5 These tools form an area com- mon to ergodic Theory and Information Theory and comprise several quantitative notions of the Information in random variables, random processes, and dynam- ical systems. Examples are Entropy , mutual Information , conditional Entropy , conditional Information , and relative Entropy (discrimination, Kullback-Leibler Information ), along with the limiting normalized versions of these quantities such as Entropy rate and Information rate. When considering multiple random objects, in addition to Information we will be concerned with the distance or distortion between the random objects, that is, the accuracy of the representa- tion of one random object by another. Much of the book is concerned with the properties of these quantities, especially the long term asymptotic behavior of average Information and distortion, where both sample averages and probabilis- tic averages are of interest.

6 The book has been strongly influenced by M. S. Pinsker's classic Information and Information Stability of Random Variables and Processes and by the seminal work of A. N. Kolmogorov, I. M. Gelfand, A. M. Yaglom, and R. L. Dobrushin on Information measures for abstract alphabets and their convergence properties. Many of the results herein are extensions of their generalizations of Shannon's original results. The mathematical models of this treatment are more general than traditional treatments in that nonstationary and nonergodic Information processes are treated. The models are somewhat less general than those of the Soviet school of Information Theory in the sense that standard alphabets rather than completely abstract alphabets are considered. This restriction, however, permits many stronger results as well as the extension to nonergodic processes.

7 In addition, the assumption of standard spaces simplifies many proofs and such spaces include as examples virtually all examples of engineering interest. The Information convergence results are combined with ergodic theorems to prove general Shannon coding theorems for sources and channels. The re- sults are not the most general known and the converses are not the strongest available, but they are sufficently general to cover most systems encountered in applications and they provide an introduction to recent extensions requiring ix x PROLOGUE. significant additional mathematical machinery. Several of the generalizations have not previously been treated in book form. Examples of novel topics for an Information Theory text include asymptotic mean stationary sources, one-sided . sources as well as two-sided sources, nonergodic sources, d-continuous channels, and sliding block or stationary codes.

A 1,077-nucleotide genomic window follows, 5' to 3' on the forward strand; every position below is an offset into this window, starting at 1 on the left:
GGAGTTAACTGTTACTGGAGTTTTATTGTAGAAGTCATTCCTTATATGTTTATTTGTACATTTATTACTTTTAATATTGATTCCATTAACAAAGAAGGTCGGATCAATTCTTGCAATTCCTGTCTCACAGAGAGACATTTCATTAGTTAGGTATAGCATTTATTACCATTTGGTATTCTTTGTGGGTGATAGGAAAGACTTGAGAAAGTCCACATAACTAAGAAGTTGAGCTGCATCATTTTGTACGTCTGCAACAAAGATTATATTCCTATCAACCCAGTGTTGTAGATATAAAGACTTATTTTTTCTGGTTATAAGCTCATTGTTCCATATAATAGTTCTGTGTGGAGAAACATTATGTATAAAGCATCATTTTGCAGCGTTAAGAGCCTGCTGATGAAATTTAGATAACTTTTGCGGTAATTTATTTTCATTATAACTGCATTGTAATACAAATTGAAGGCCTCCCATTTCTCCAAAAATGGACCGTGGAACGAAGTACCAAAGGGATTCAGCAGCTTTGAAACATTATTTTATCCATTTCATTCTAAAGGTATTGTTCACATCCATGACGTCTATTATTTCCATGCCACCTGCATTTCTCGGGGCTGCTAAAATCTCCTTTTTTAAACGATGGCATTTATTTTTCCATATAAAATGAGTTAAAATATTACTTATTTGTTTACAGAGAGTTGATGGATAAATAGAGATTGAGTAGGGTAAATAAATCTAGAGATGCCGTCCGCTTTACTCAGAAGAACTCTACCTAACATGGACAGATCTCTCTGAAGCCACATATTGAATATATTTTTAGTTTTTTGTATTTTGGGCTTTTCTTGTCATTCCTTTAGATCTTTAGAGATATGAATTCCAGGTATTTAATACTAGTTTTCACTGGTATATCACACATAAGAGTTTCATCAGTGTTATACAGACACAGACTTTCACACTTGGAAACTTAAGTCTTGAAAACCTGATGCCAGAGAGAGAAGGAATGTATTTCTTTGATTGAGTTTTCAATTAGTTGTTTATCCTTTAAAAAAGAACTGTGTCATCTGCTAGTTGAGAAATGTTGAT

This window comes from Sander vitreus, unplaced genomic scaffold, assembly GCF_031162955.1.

8 Another novel aspect is the use of recent proofs of general Shannon-McMillan-Breiman theorems which do not use mar- tingale Theory a coding proof of Ornstein and Weiss [118] is used to prove the almost everywhere convergence of sample Entropy for discrete alphabet pro- cesses and a variation on the sandwich approach of Algoet and Cover [7] is used to prove the convergence of relative Entropy densities for general standard al- phabet processes. Both results are proved for asymptotically mean stationary processes which need not be ergodic. This material can be considered as a sequel to my book Probability, Random Processes, and Ergodic Properties [51] wherein the prerequisite results on prob- ability, standard spaces, and ordinary ergodic properties may be found. This book is self contained with the exception of common (and a few less common).

9 Results which may be found in the first book. It is my hope that the book will interest engineers in some of the mathemat- ical aspects and general models of the Theory and mathematicians in some of the important engineering applications of performance bounds and code design for communication systems. Information Theory , the mathematical Theory of communication, has two primary goals: The first is the development of the fundamental theoretical lim- its on the achievable performance when communicating a given Information source over a given communications channel using coding schemes from within a prescribed class. The second goal is the development of coding schemes that provide performance that is reasonably good in comparison with the optimal performance given by the Theory . Information Theory was born in a surpris- ingly rich state in the classic papers of Claude E.

10 Shannon [131] [132] which contained the basic results for simple memoryless sources and channels and in- troduced more general communication systems models, including finite state sources and channels. The key tools used to prove the original results and many of those that followed were special cases of the ergodic theorem and a new vari- ation of the ergodic theorem which considered sample averages of a measure of the Entropy or self Information in a process. Information Theory can be viewed as simply a branch of applied probability Theory . Because of its dependence on ergodic theorems, however, it can also be viewed as a branch of ergodic Theory , the Theory of invariant transformations and transformations related to invariant transformations. In order to develop the ergodic Theory example of principal interest to Information Theory , suppose that one has a random process, which for the moment we consider as a sam- ple space or ensemble of possible output sequences together with a probability measure on events composed of collections of such sequences.